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Mass mortalities in bivalve populations: A review of the edible cockle Cerastoderma edule (L.)

Burdon, Daryl; Callaway, Ruth; Elliott, Michael; Smith, Tim; Wither, Andrew


Daryl Burdon

Ruth Callaway

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Professor Mike Elliott
Emeritus Professor of Estuarine and Coastal Sciences/ Research Professor, Institute of Estuarine and Coastal Studies

Tim Smith

Andrew Wither


Mass mortalities in bivalve populations have long been of particular concern, especially when the species supports a commercial fishery or is of conservation interest. Here we consider the evidence of mass mortalities of the edible cockle, Cerastoderma edule (L.). Through the construction of a conceptual model eight potential factors (or groups of factors) which may cause mass mortalities are identified and reviewed. These include: food limitation; density; oxygen depletion and organic loadings; temperature and salinity; parasites, pathogens and commensals; toxicants and other persistent pollutants; predation, and changes in sediment, suspended solids, topography and bathymetry. The interplay between factors in recognized and discussed based on evidence mainly from the published literature relating to temperate edible cockle beds. Anecdotal evidence is also reported from a structured survey of site-specific evidence provided by fisheries managers in England and Wales. Case studies from the UK and Europe indicate that there is often no single, clear generic cause of mass mortalities in cockle populations. The importance of linked site-specific scientific investigations and laboratory-based experiments to fill the gaps in our current understanding of mass mortalities in bivalve species is highlighted as necessary to take account of both local extrinsic and intrinsic factors.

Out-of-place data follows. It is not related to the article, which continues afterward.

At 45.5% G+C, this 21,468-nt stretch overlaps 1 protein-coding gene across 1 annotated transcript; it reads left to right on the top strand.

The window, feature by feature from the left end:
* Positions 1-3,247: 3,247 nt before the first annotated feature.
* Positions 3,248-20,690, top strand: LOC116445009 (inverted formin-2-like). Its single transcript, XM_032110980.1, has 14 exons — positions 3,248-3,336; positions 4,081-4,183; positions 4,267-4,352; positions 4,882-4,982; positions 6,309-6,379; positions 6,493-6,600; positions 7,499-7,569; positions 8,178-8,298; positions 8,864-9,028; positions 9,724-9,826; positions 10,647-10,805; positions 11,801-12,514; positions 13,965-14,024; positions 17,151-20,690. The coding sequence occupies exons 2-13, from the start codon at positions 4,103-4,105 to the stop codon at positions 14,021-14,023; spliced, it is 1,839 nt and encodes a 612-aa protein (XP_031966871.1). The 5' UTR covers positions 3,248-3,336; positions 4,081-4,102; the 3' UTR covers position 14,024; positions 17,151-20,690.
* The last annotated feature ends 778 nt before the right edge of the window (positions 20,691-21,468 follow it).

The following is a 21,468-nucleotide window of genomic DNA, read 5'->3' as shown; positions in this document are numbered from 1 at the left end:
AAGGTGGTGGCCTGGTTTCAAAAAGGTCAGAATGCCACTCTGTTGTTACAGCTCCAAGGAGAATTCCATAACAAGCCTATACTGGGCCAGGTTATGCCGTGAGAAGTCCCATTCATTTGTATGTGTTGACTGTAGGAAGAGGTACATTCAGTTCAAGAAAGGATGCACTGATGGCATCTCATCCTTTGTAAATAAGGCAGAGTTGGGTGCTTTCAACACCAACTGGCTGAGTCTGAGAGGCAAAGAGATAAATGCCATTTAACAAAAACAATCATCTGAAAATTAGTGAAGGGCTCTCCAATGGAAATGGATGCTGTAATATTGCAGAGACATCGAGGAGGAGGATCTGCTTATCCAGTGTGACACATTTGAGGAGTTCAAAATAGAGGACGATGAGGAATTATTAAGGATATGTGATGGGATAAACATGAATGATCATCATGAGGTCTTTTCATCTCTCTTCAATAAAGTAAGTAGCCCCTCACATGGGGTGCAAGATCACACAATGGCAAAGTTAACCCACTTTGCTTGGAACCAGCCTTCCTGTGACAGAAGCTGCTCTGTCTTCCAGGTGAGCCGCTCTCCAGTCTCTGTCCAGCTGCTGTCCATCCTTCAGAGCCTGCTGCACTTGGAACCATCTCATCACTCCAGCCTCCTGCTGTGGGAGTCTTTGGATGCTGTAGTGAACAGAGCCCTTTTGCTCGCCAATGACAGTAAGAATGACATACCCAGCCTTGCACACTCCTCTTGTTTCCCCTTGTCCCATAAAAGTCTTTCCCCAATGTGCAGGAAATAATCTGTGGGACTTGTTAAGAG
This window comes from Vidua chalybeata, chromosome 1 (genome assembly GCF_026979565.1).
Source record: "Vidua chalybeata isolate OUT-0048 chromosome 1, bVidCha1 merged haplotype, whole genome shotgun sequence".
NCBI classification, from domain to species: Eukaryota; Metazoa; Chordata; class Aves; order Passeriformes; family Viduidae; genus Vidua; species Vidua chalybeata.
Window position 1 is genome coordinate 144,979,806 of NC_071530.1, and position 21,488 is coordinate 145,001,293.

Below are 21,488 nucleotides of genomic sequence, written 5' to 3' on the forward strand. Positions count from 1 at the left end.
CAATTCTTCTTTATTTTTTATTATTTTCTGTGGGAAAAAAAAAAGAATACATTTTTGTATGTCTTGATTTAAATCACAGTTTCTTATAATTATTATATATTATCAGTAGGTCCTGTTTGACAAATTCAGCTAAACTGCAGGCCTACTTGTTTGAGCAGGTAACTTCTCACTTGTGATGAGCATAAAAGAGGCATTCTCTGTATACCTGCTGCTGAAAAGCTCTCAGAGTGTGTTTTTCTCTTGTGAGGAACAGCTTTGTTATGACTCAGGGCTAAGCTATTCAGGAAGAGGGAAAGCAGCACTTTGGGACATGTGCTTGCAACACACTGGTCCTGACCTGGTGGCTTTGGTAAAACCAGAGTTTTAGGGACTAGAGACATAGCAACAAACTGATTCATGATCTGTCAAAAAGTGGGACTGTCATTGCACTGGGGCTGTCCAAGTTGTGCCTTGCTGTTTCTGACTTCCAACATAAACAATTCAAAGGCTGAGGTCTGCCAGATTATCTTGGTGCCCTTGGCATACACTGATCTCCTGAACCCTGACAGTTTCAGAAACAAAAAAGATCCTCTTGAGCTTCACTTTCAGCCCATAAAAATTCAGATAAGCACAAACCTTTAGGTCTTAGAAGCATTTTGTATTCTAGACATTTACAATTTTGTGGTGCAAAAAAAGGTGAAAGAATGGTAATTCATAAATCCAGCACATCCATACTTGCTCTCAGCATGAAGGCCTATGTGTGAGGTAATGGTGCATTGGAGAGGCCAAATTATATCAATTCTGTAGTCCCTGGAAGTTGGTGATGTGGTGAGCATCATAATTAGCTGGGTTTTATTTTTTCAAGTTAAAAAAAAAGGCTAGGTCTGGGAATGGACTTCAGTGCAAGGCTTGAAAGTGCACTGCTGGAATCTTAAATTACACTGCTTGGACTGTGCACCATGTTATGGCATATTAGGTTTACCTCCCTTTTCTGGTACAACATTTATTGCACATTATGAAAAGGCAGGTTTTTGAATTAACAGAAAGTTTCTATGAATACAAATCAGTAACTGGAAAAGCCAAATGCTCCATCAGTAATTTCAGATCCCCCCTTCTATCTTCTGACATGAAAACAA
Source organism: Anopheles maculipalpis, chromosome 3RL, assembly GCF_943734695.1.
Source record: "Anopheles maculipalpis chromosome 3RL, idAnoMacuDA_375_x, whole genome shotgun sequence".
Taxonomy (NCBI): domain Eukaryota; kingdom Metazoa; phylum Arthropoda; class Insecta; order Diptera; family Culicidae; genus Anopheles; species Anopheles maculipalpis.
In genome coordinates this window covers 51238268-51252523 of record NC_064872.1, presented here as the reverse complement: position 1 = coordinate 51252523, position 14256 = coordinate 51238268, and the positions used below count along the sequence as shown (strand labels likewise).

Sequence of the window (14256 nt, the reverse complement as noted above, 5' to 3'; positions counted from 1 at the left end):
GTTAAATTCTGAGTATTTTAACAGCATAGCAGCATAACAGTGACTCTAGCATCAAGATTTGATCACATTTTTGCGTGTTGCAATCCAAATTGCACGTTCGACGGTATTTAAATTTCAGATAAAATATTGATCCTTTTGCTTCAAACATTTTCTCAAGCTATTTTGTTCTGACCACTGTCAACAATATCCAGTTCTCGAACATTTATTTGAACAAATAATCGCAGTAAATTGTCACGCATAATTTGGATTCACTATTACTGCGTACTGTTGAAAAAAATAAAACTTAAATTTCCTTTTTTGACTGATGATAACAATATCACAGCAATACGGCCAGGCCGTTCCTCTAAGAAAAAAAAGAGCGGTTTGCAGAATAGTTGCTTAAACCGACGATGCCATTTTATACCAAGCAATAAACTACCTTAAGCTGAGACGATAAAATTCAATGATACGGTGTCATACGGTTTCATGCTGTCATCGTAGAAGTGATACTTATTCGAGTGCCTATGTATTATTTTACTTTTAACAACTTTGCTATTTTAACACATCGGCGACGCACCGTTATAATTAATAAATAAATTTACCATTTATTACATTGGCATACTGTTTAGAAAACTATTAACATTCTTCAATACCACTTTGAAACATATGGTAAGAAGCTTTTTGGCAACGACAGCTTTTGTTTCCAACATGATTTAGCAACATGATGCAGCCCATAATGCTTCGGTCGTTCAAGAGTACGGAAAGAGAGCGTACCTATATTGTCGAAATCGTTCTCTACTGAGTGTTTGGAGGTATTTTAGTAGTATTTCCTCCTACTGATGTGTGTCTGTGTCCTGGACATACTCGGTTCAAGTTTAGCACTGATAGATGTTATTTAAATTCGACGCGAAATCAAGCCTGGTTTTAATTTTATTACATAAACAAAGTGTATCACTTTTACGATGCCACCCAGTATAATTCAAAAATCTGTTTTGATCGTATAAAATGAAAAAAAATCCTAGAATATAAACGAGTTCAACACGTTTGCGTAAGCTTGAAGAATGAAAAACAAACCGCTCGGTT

Burdon, D., Callaway, R., Elliott, M., Smith, T., & Wither, A. (2014). Mass mortalities in bivalve populations: A review of the edible cockle Cerastoderma edule (L.). Estuarine, coastal and shelf science, 150(Part B), 271-280.

Acceptance Date Apr 19, 2014
Online Publication Date Apr 28, 2014
Publication Date Oct 5, 2014
Deposit Date May 6, 2015
Publicly Available Date May 6, 2015
Journal Estuarine, coastal and shelf science
Print ISSN 0272-7714
Electronic ISSN 1096-0015
Publisher Elsevier
Peer Reviewed Peer Reviewed
Volume 150
Issue Part B
Pages 271-280
Keywords Mass mortalities; Bivalve populations; Conceptual model; Cerastoderma edule; Edible cockle; Shellfisheries management
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Additional Information This is the Author's Accepted Manuscript of an article which has been published in Estuarine, coastal and shelf science, 2014, v.150 at:


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